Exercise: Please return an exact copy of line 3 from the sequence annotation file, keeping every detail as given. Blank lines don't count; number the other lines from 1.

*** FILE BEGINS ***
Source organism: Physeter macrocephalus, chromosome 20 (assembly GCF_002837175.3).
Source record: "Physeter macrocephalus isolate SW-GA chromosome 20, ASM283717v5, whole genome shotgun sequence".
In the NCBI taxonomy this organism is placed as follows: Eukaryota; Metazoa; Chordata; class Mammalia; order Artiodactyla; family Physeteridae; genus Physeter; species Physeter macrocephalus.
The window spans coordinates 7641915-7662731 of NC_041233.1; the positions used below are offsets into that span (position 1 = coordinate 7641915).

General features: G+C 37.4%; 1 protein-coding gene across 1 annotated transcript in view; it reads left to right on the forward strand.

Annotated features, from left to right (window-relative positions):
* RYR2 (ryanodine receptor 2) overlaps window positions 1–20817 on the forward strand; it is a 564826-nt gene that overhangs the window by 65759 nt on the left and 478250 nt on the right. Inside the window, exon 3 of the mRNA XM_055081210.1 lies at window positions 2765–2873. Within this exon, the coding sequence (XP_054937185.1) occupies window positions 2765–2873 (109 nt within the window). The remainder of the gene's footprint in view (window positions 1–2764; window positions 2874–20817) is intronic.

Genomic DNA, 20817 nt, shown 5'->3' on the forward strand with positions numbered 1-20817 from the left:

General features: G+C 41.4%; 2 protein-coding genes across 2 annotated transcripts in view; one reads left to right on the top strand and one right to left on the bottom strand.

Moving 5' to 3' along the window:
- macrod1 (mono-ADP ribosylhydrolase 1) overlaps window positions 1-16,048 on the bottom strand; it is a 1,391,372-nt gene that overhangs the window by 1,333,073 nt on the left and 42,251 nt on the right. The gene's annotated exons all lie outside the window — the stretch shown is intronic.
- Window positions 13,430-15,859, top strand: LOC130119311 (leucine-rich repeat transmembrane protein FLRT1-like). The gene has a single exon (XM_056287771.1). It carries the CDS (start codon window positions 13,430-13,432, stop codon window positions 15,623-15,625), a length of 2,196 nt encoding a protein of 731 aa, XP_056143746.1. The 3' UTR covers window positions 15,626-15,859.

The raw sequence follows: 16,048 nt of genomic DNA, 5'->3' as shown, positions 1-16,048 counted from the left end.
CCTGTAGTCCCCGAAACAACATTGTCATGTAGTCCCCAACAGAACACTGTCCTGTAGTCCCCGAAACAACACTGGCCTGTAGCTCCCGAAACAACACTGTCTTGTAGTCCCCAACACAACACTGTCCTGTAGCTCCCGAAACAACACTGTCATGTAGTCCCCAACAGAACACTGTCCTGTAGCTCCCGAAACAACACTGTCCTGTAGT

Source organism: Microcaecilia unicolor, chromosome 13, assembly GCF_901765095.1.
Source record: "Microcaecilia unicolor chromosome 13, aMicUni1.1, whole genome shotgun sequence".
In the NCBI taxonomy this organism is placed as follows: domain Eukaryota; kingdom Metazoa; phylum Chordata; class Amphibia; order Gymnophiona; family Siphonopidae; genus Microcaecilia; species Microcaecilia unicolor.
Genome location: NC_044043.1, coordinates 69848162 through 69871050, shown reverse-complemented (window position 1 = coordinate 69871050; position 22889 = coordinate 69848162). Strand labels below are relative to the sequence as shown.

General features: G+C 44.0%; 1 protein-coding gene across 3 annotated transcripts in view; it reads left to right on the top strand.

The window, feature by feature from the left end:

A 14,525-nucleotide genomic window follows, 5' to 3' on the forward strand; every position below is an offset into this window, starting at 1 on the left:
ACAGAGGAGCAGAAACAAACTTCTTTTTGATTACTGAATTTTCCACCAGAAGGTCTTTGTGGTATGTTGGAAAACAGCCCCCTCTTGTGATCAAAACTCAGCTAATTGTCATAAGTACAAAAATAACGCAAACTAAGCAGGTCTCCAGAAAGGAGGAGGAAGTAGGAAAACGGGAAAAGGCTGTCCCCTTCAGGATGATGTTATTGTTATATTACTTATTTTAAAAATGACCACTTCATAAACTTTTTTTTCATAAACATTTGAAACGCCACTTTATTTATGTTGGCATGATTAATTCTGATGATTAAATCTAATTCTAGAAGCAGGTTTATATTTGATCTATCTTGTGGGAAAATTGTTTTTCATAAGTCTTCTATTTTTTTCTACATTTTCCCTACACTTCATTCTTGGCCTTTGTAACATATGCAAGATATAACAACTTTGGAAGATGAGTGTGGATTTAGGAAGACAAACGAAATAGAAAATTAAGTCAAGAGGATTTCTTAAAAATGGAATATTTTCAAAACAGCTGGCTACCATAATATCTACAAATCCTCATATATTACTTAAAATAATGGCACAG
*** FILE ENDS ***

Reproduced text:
In the NCBI taxonomy this organism is placed as follows: Eukaryota; Metazoa; Chordata; class Mammalia; order Artiodactyla; family Physeteridae; genus Physeter; species Physeter macrocephalus.